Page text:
Narva's biggest cat shelter told to give up half its animals

Kitten (Photo is illustrative).
Kitten (Photo is illustrative). Source: Michael Cole

Narva Cat Room (Narva Kassituba), the city's largest cat shelter, which currently houses nearly 200 cats, is facing major difficulties. According to the Estonian Agriculture and Food Board (PTA), the shelter only has room to care for half the animals it currently has. However, Narva Cat Room says there is nowhere else in Narva for as many as 100 cats to go.

The Estonian Agriculture and Food Board (PTA) says that the shelter's problems began when, due to staff shortages and a lack of funds, the cats it houses had to be kept in half the previously-available space. Now, 200 cats are living, metaphorically speaking, on top of each other, making it increasingly difficult to prevent the spread of illnesses and disease.

"In every room, you can hear cats sneezing, coughing, and there were vomit stains on the floor, of all things. The concentration of [cats] has increased to such an extent that the spread of disease-causing agents is definitely faster and more intense," said PTA animal welfare specialist Hagbard Räis.

The PTA has now ordered the shelter to take measures to ensure the cats' hygiene and welfare and, above all, to halve the number of animals on the premises. However, according to the shelter, this is not possible in Narva.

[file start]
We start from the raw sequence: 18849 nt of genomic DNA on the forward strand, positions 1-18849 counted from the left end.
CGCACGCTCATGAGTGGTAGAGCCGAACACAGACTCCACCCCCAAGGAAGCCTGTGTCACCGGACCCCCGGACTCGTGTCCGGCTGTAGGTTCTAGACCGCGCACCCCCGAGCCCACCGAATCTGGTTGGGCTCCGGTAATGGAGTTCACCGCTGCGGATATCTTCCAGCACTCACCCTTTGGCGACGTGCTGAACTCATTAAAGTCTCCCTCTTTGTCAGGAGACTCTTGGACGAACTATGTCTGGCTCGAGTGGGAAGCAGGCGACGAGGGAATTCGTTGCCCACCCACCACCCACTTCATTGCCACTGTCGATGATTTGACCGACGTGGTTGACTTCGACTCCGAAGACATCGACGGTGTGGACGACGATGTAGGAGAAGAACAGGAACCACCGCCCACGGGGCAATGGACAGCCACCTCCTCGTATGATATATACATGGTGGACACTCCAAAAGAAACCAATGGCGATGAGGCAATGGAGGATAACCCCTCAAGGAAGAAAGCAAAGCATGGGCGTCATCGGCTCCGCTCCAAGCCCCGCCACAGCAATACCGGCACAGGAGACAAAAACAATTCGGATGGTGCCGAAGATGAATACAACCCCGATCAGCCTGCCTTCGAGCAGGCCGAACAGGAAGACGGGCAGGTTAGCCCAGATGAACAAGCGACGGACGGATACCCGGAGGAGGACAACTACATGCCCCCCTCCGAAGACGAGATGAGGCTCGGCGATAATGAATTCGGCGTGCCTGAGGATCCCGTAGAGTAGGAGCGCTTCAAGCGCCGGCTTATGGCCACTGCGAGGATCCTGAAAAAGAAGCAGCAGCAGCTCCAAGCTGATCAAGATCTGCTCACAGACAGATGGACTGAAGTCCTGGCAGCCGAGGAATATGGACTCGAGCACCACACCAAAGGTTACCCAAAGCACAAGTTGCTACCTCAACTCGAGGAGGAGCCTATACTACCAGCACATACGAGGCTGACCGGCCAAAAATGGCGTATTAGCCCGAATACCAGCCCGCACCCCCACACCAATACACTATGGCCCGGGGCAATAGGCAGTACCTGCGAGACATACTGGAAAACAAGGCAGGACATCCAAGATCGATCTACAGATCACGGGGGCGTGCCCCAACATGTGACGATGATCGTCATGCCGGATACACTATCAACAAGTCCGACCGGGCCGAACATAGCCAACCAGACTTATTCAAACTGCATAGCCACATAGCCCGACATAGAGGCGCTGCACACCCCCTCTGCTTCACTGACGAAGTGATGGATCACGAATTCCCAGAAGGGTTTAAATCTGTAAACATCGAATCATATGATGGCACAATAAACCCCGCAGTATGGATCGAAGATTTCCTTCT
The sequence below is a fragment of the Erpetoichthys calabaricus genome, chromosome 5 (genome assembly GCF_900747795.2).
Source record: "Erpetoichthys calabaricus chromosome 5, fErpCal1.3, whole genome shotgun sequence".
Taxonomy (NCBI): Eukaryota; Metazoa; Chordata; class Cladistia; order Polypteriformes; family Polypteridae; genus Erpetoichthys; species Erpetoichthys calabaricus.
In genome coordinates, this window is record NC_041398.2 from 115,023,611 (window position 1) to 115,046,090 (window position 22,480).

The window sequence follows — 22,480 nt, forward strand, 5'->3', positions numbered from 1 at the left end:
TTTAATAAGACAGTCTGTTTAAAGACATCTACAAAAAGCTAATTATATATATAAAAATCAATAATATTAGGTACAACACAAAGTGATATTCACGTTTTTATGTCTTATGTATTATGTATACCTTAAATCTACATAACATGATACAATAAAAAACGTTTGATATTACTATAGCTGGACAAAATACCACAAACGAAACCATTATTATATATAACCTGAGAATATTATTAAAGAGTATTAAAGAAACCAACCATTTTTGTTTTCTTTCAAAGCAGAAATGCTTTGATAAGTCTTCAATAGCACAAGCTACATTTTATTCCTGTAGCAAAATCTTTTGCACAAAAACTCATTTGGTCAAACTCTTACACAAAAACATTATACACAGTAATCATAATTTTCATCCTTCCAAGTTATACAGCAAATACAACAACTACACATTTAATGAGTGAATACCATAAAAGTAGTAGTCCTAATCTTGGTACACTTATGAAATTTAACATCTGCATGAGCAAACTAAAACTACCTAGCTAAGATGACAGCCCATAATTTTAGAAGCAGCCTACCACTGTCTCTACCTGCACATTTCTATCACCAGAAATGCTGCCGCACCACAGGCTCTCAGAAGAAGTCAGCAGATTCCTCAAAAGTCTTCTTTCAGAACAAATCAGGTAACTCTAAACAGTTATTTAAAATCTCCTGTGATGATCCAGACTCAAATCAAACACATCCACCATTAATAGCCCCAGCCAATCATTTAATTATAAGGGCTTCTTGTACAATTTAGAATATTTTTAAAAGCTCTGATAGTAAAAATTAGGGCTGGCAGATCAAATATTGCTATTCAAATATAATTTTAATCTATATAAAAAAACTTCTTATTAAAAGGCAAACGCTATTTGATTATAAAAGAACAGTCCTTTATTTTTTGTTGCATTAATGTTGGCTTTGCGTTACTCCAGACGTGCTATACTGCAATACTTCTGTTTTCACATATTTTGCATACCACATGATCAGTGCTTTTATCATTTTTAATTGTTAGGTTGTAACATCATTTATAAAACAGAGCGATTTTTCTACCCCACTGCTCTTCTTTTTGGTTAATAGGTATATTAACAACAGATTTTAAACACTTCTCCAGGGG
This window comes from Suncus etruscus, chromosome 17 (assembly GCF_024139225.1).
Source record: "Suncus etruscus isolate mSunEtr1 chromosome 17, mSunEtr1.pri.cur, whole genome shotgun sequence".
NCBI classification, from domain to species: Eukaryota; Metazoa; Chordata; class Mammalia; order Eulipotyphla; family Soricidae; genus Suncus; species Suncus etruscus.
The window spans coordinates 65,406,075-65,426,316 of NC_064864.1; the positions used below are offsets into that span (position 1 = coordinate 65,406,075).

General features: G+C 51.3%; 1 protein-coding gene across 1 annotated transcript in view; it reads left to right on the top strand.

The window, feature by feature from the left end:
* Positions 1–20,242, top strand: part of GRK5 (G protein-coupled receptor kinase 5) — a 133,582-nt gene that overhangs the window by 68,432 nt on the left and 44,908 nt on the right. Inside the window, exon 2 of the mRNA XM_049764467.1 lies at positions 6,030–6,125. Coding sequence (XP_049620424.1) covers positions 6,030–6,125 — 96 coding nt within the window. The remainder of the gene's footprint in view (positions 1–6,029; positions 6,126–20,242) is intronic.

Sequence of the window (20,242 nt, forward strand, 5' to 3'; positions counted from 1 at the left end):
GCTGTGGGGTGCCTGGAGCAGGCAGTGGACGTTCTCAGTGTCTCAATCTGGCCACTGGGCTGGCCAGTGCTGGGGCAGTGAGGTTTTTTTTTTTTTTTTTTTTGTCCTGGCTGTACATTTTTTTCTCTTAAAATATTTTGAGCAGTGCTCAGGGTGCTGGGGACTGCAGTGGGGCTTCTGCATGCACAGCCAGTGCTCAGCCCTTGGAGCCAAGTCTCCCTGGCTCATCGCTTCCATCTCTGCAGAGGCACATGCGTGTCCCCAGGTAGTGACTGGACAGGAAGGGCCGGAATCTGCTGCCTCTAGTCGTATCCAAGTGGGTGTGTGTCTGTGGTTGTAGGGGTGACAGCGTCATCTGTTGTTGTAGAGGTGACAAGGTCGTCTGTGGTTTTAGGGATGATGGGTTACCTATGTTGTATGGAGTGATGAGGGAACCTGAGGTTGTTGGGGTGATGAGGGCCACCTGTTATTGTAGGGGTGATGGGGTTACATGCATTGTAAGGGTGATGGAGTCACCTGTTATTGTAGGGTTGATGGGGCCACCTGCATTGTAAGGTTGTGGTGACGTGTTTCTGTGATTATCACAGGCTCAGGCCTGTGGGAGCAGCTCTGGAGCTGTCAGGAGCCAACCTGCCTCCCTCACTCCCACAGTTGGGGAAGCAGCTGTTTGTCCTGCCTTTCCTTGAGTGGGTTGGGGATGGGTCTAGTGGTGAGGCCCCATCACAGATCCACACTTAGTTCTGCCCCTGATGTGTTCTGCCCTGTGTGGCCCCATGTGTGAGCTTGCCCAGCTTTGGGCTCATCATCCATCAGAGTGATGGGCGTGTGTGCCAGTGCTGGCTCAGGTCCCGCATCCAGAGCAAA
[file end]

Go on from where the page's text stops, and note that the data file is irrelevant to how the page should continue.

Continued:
"This is unrealistic. There is no demand for cats in Narva. They are very rarely taken. We have sent appeals to other shelters in Narva for someone to take the cats in, but all of them said they had no space," said Marina Smirnova, a volunteer at the shelter.

A modern and spacious pet shelter has been built in Narva. However, with quite a number of older and sick cats currently residing at Narva Cat Room, staff fear that the other shelter may opt to put them down rather than take them on.

The Agriculture and Food Board says that if the situation does not improve, it will take the cats and move them to a new shelter itself, as there is no other solution.

"The shelter's aim is now to find a home for these cats and also, if necessary, for any sick ones with no prospects, to actually put them down. Keeping cats for ten years, or as long they live, as has been considered normal practice there up to now, is probably not a very logical thing to do," Räis said.

Narva Cat Room hopes that the cats from the border town may still be able to find new homes with families in other Estonian cities.


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Editor: Michael Cole

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